Withdrawal from EPF above 40%
This has been really the killer and stand-out provision in the entire Union Budget, as far as the salaried employees are concerned. In simple words, two basic changes proposed have been proposed:
For the contributions made from April 1, 2016 in Employee Provident Fund (EPF), any excess of 40% of the corpus commuted and taken as a lump sum at the time of withdrawal will be taxable. Similar provisions have also been extended for the National Pension System.
For the contributions made by the employer to EPF, the deduction of the expense will be restricted to Rs. 1.5 lakh. This provision, especially the first one, has received a lot of criticism from the general public. As a result, days after the Union Budget, the Government had to issue a clarification stating that the objective is to nudge the public to create a post retirement pension income stream in view of lack of other alternatives.
However, in the clarification Government has also assured to relook into the provisions, given the concerns, and it is hoped that instead of the full amount, only the interest portion of the corpus will be taxed. Final clarity on this provision is awaited however a complete rollback is also very unlikely.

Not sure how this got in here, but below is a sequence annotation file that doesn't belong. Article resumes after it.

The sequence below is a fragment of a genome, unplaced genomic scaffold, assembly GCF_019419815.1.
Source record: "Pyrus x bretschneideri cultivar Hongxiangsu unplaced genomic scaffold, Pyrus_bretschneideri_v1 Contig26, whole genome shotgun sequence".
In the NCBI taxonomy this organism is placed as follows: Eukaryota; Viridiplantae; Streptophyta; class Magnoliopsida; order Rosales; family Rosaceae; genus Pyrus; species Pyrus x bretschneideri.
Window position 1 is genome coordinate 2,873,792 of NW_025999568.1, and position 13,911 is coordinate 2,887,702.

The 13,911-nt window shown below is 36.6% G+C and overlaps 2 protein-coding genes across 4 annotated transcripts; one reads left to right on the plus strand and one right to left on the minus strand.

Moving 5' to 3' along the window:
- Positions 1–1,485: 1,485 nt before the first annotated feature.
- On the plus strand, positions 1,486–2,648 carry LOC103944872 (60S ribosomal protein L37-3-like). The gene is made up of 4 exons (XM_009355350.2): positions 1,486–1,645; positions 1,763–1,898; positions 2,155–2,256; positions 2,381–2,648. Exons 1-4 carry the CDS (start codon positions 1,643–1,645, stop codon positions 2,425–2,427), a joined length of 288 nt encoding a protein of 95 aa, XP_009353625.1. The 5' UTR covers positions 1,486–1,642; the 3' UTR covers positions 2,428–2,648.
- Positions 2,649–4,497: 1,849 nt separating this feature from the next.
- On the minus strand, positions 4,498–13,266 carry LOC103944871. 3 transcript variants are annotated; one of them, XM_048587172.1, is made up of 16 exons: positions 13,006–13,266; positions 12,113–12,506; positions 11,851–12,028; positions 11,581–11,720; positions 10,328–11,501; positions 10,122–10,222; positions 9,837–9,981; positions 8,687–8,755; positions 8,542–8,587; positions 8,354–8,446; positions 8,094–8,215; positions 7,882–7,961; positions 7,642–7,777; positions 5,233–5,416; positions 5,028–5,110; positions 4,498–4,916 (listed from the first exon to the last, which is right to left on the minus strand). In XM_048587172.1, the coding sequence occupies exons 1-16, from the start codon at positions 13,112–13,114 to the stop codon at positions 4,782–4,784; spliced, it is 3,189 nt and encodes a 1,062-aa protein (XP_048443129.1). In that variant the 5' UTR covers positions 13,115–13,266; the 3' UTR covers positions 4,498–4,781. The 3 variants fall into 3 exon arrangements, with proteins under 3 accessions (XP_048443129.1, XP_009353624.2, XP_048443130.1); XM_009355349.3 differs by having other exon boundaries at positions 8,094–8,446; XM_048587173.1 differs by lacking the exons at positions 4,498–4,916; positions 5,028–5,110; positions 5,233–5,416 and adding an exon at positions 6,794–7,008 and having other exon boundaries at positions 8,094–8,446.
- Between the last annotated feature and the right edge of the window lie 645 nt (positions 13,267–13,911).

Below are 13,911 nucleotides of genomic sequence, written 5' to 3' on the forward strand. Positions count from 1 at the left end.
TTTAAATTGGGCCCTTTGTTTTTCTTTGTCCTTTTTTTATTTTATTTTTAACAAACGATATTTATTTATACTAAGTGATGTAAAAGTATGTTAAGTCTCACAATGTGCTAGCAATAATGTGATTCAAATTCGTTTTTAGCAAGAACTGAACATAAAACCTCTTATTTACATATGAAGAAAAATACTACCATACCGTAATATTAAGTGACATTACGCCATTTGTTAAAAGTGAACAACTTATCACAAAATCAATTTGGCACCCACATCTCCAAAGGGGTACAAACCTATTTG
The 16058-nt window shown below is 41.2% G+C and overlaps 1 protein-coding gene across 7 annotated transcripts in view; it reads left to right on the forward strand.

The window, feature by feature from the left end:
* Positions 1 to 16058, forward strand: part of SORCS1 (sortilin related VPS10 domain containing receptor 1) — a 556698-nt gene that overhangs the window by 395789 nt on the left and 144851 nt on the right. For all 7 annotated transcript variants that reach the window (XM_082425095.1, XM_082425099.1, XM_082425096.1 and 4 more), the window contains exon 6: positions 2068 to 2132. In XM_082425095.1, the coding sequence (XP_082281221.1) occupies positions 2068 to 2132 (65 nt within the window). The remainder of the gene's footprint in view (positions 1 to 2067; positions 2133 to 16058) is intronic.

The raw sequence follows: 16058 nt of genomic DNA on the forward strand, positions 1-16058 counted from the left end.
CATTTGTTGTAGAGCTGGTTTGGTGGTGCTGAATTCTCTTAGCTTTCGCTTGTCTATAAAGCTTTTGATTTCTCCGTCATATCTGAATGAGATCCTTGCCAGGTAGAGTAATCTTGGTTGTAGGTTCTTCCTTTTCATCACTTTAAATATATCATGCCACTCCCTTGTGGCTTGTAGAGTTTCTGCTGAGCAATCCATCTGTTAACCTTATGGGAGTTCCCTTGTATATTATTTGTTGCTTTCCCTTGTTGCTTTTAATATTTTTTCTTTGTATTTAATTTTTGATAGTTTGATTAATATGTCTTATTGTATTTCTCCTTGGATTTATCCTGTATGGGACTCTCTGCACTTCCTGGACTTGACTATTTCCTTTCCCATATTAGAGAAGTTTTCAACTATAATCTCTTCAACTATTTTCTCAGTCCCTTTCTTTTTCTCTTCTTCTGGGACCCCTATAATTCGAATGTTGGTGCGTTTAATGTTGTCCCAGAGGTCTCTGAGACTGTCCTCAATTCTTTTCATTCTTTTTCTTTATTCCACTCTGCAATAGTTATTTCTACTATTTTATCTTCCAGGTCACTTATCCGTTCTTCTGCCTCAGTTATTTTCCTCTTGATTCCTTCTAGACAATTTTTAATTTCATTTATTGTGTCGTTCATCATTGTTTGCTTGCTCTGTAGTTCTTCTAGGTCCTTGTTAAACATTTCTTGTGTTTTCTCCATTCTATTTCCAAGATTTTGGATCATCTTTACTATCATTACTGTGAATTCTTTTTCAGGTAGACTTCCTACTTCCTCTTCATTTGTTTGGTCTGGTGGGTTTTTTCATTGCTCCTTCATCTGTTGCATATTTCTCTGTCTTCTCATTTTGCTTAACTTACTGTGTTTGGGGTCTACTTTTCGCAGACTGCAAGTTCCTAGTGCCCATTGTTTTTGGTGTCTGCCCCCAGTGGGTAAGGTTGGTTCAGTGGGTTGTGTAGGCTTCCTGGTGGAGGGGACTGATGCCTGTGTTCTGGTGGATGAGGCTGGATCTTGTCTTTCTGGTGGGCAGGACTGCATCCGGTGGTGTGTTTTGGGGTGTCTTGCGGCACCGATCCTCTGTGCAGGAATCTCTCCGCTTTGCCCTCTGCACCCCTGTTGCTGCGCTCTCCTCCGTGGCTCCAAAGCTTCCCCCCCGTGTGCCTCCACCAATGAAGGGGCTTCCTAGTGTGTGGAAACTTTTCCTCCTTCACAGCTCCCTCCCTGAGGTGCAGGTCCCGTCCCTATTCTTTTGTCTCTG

As this provision stands now, it creates an advantage of NPS over EPF, given its flexibility and higher tax deduction. Also, given this taxation regime, interest may shift from voluntary provident fund (VPF) towards tax free bonds and other debt options. It needs to be mentioned here that notwithstanding the above proposals, tax provision of Public Provident Fund (PPF) remains unchanged.
On tax treatment of lump sum in case of NPS
Lack of clarity on National Pension Scheme has been one of the reasons for its low popularity till date. However, in this Budget, the Government has clarified the following points on the tax treatment of NPS:
Any payment from the NPS Trust to an employee on closure of account or his opting out of the pension scheme referred to in section 80CCD, is exempt till 40% of the withdrawal corpus.
Any lump sum paid out from the scheme, which is in excess of 40% will be chargeable to tax.
Payment from an approved superannuation fund by way of transfer to the account of the employee under a pension scheme (referred to in section 80CCD notified by the Central Government) shall be exempt from tax.
Until now, people with total income of Rs. 1 crore and above were liable to pay a surcharge of 12% on the tax payable. This rate has now been increased to 15%.
Pollution Cess on purchase of vehicles
Cars have become costlier. With immediate effect, infrastructure cess has imposed at the time of registration of a new car.